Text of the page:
The pressure on Felix, physical and mental, as his face contorted with effort at the epicenter of the pillar on his team's last try in the competition (they had just failed three tries to construct a record-tying 3-of-10 tower), with thousands of eyes in the square and untold more via live television on him, was inconceivable. He and his team had been training since February for these few crucial seconds.
Though Felix seemed too used to thinking in team terms to admit it (his Web site is www.teamtowers.com), it was fairly obvious why no other team was able to construct a pillar of eight - none of them had a Felix.
As in any sport, the champions are the first to point out that physical strength, and even technique, are not the critical aspects. Rather it is the mental power to believe, to take yourself beyond what your body is telling you is the breaking point. It is impossible to live like this all the time, but such feats show all of us how much untapped potential we have available to apply to our lives, in whatever sphere.
FOR ME, Felix's father, Josep, who also participated in the towers despite a sprained arm, illustrated another sort of potential. As he took us around town, he showed us alleys where Jews lived before the Inquisition, including the king's coat-of-arms on one archway, signifying that the Jews were protected property of the king. He also showed me statues of a particular saint who was a "bad man" because he instigated anti-Jewish decrees.
Felix had told us about his father's passionate interest in Hebrew, Jews and Israel. It did not seem to be connected to any particular line of Jewish ancestry, though many families in this region could trace themselves to known Marrano, or hidden Jewish, names.
When we asked, Joseph explained that his philo-Semitism went back to 1973 when, during the Yom Kippur War, the priest in his church called on his congregation to pray for the imperiled Jewish state.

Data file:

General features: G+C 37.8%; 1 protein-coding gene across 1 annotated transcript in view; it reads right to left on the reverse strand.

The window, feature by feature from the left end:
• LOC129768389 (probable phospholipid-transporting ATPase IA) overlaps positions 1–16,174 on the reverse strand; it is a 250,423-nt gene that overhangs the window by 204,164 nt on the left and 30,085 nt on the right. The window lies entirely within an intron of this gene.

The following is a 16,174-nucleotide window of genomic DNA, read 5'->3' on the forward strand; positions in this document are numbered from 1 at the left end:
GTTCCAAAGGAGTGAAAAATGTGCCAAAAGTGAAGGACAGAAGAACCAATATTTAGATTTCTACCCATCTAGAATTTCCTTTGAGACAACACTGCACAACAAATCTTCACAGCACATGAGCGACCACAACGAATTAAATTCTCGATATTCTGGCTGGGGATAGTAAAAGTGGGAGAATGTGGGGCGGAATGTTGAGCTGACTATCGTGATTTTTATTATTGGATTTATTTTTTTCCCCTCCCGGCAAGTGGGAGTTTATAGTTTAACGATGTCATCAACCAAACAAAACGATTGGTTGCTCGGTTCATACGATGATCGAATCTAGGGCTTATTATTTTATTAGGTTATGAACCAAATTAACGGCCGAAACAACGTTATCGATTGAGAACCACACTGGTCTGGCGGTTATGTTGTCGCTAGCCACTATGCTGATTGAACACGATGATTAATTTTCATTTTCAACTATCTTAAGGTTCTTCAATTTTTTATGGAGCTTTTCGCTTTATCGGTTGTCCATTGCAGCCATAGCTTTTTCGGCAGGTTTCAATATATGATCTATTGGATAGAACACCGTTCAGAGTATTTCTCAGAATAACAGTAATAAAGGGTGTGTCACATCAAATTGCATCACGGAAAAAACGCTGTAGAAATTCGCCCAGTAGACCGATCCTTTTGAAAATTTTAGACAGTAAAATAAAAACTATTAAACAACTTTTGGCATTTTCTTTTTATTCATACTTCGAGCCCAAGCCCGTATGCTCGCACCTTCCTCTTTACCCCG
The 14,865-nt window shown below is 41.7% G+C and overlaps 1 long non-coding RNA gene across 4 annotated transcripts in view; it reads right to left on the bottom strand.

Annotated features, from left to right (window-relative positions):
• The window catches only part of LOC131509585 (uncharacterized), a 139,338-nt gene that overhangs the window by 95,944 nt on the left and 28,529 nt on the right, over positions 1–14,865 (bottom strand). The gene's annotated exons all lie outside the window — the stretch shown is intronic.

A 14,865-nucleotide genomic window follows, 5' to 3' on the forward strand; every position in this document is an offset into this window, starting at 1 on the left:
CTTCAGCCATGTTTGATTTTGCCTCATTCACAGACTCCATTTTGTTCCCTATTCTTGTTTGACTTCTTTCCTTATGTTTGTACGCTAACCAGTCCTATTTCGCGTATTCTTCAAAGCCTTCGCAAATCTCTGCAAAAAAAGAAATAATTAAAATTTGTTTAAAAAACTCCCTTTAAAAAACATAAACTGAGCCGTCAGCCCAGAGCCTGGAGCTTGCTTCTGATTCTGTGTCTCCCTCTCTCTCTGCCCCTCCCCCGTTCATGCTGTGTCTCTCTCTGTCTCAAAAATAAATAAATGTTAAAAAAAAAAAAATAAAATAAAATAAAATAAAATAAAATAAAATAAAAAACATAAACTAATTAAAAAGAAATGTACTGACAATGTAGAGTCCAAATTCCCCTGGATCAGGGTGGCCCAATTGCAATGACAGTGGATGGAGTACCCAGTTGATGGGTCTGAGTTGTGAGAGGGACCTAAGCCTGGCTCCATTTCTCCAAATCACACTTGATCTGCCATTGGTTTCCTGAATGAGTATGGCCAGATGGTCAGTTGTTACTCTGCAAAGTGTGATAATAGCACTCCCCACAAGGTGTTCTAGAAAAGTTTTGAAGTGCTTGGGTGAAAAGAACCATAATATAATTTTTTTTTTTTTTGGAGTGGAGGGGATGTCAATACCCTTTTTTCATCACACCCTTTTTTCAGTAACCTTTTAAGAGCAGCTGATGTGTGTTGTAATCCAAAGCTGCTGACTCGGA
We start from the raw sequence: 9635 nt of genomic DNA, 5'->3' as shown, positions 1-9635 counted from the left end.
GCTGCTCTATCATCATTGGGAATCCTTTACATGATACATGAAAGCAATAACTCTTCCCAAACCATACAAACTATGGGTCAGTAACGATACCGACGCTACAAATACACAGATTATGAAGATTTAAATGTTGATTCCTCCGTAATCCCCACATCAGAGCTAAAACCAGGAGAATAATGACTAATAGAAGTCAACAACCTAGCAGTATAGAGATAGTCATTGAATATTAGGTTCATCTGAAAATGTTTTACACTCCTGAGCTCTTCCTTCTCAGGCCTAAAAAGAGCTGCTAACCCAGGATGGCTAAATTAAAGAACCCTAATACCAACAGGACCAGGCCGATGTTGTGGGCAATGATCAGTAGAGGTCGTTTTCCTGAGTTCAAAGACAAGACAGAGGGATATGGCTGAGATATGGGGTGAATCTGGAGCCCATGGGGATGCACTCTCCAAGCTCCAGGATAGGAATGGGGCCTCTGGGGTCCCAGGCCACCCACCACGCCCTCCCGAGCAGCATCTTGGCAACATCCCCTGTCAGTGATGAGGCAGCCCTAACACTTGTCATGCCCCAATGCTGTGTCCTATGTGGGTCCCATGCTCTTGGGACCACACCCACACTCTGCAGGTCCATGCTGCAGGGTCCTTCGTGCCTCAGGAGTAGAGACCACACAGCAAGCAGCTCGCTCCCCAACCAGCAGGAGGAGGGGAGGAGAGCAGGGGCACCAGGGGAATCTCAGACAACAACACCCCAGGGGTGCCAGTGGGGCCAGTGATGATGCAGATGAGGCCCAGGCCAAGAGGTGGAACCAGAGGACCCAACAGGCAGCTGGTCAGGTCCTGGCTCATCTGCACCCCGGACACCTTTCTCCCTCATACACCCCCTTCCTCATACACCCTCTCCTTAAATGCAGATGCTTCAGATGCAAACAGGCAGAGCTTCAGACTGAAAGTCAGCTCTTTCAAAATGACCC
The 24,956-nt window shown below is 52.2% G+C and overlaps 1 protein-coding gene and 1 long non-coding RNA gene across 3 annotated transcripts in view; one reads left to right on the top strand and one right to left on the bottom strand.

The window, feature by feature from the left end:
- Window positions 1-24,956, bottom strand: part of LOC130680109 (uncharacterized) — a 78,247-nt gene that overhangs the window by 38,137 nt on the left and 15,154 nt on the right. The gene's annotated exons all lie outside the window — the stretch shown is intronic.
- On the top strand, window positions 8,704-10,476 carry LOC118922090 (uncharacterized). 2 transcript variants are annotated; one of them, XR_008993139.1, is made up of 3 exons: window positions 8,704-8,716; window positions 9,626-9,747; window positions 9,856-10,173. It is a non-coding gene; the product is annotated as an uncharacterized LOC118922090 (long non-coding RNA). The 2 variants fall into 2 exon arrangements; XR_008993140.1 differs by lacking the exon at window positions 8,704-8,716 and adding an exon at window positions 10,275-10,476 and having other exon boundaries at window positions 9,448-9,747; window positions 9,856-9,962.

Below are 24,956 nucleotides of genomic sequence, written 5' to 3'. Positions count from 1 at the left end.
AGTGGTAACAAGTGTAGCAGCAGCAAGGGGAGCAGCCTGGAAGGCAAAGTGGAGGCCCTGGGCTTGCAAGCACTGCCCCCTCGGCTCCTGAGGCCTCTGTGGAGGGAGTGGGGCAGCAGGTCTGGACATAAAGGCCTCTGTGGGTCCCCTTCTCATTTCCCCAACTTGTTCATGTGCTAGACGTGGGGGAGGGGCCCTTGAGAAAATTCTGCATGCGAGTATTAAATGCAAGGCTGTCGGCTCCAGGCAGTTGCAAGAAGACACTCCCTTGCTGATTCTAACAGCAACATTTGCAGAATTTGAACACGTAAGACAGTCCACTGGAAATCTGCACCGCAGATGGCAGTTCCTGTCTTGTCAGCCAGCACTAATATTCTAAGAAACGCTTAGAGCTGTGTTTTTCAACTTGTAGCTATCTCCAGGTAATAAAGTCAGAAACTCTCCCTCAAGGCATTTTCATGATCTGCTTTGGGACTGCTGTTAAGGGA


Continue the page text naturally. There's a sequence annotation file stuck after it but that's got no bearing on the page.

Imagine for a second if all priests in Europe had done this, and if the Church, and Europe as a whole, were to see the "Arab-Israeli conflict" as it is - the Jewish state's struggle for existence, a struggle that strongly deserves moral support. Imagine, in short, that Europe was pro-Israel.
The supreme irony is that the conflict would have been resolved long ago. The conflict continues because of Palestinian/Arab/Islamist hopes that Israel will lose Western support and self-destruct.
If such hopes were dashed - because Europe began squarely holding the Arab world responsible for the conflict and demanding that it abandon its country-cidal fantasy - the two-state solution, or something like it, would have been reached by now.
Europe's post-colonial guilt, which fuels much of its anti-Israel animus, is actually blocking the reversal of Israel's supposedly colonial presence - which it is desperate to end - in most of Judea and Samaria. Due to its reflexive anti-Israel bias, Europe refuses to recognize that while "Greater Israel" is politically dead in Israel, the campaign to erect a "Greater Palestine" in Israel's stead is not only alive, but the real threat both to peace and to Palestinian independence.
- Editorial Page Editor Saul Singer is author of the book, Confronting Jihad: Israel's Struggle & the World After 9/11